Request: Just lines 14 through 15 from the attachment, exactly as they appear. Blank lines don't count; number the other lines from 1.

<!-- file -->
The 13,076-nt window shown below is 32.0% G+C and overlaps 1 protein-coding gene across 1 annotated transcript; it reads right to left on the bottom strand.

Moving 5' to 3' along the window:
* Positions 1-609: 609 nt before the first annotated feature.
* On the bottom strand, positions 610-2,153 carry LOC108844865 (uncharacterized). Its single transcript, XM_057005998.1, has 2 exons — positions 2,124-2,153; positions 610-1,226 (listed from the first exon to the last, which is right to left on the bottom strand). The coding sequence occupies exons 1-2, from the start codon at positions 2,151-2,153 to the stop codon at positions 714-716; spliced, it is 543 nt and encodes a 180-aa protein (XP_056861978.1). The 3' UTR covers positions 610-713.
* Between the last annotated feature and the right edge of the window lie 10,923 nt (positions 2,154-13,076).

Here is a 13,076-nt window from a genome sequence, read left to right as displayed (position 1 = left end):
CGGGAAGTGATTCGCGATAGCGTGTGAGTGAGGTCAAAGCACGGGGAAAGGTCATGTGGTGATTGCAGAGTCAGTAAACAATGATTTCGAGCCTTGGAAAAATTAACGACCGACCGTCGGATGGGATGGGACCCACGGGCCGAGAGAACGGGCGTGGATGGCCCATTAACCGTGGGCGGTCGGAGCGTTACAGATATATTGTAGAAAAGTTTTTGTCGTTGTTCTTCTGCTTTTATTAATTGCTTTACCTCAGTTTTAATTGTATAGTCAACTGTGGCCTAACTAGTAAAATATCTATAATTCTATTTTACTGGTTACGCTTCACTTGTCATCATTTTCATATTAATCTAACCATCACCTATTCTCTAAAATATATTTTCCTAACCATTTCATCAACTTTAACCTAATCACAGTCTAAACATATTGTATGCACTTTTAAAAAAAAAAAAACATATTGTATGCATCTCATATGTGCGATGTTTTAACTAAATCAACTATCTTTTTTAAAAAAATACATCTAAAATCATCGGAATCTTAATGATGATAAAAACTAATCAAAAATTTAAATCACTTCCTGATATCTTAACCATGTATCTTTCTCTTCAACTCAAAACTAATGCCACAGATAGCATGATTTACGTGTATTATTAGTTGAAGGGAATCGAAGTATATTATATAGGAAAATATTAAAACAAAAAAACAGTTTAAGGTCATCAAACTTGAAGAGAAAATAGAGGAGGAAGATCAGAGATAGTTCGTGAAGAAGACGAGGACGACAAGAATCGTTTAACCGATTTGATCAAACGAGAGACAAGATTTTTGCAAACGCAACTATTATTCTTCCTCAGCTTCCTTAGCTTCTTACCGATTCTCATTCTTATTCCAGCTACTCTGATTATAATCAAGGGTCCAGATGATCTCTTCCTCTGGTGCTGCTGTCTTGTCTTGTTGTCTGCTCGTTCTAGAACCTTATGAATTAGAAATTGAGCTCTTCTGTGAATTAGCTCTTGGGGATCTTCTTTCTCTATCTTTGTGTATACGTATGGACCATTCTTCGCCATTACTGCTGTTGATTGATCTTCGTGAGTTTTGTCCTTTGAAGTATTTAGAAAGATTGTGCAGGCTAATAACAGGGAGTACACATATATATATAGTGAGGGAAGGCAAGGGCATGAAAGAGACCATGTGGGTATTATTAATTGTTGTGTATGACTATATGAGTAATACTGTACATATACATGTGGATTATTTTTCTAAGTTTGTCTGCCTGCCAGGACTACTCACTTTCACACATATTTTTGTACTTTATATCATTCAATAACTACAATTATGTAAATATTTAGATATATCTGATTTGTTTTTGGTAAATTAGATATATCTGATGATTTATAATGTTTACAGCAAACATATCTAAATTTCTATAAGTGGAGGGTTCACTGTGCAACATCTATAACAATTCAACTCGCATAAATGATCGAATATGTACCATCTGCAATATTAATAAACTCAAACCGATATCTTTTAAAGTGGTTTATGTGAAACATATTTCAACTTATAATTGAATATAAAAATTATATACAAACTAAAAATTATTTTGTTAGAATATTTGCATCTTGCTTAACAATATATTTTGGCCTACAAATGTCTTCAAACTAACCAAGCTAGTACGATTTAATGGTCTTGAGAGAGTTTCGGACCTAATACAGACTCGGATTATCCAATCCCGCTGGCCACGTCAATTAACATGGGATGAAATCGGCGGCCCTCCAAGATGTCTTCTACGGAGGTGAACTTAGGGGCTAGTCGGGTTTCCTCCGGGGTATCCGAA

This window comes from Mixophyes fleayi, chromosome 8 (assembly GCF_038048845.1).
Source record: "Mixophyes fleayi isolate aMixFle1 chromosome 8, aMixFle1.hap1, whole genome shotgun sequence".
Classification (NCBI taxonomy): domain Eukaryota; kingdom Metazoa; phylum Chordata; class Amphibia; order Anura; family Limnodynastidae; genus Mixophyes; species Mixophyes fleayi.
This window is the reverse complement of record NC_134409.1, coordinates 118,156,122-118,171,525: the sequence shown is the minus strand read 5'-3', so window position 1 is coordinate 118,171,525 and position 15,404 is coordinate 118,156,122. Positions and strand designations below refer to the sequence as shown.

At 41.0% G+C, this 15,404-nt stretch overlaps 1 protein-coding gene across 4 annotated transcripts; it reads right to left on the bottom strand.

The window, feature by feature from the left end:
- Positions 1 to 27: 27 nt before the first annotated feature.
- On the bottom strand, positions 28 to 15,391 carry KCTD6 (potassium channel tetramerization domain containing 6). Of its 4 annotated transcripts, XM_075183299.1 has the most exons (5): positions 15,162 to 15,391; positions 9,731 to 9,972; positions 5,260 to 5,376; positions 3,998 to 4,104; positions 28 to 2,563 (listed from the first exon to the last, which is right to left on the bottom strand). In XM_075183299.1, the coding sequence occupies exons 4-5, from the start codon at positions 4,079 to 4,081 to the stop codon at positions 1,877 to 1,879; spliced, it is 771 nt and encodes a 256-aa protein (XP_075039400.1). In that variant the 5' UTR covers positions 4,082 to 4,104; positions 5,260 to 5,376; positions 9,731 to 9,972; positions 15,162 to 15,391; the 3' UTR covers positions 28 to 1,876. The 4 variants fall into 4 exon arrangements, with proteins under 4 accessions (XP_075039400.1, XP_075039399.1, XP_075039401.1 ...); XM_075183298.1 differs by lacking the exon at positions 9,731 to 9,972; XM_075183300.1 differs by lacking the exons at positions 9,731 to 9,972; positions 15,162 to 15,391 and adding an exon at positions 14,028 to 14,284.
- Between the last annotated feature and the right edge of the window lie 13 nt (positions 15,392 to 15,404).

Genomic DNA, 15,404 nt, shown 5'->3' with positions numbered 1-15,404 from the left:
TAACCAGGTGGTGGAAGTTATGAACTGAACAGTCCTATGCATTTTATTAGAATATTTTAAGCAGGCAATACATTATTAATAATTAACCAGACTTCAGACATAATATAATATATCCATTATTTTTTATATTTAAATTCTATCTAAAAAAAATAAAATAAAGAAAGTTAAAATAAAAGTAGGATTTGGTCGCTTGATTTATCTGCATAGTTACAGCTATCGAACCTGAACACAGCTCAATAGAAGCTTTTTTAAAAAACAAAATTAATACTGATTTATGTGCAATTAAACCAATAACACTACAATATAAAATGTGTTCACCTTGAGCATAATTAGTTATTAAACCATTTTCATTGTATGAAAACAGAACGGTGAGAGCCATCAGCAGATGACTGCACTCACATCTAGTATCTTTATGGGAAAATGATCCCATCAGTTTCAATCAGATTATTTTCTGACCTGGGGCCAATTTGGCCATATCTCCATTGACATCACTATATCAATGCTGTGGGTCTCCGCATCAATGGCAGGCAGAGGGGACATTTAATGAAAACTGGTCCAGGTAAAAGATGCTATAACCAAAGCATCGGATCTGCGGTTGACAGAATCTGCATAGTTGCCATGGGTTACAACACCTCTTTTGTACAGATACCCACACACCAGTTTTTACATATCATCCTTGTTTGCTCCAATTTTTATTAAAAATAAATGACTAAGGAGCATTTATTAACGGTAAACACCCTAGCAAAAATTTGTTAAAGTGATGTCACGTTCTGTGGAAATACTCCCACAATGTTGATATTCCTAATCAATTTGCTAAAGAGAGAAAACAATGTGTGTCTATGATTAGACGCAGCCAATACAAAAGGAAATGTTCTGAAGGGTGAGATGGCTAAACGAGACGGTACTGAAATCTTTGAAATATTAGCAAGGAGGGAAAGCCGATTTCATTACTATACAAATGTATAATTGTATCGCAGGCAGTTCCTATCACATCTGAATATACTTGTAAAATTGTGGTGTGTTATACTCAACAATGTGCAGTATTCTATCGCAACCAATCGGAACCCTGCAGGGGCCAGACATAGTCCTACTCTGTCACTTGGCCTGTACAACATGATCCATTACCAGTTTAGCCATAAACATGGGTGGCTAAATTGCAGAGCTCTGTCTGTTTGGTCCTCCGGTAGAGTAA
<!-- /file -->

- Positions 1 to 27: 27 nt before the first annotated feature.
- On the bottom strand, positions 28 to 15,391 carry KCTD6 (potassium channel tetramerization domain containing 6). Of its 4 annotated transcripts, XM_075183299.1 has the most exons (5): positions 15,162 to 15,391; positions 9,731 to 9,972; positions 5,260 to 5,376; positions 3,998 to 4,104; positions 28 to 2,563 (listed from the first exon to the last, which is right to left on the bottom strand). In XM_075183299.1, the coding sequence occupies exons 4-5, from the start codon at positions 4,079 to 4,081 to the stop codon at positions 1,877 to 1,879; spliced, it is 771 nt and encodes a 256-aa protein (XP_075039400.1). In that variant the 5' UTR covers positions 4,082 to 4,104; positions 5,260 to 5,376; positions 9,731 to 9,972; positions 15,162 to 15,391; the 3' UTR covers positions 28 to 1,876. The 4 variants fall into 4 exon arrangements, with proteins under 4 accessions (XP_075039400.1, XP_075039399.1, XP_075039401.1 ...); XM_075183298.1 differs by lacking the exon at positions 9,731 to 9,972; XM_075183300.1 differs by lacking the exons at positions 9,731 to 9,972; positions 15,162 to 15,391 and adding an exon at positions 14,028 to 14,284.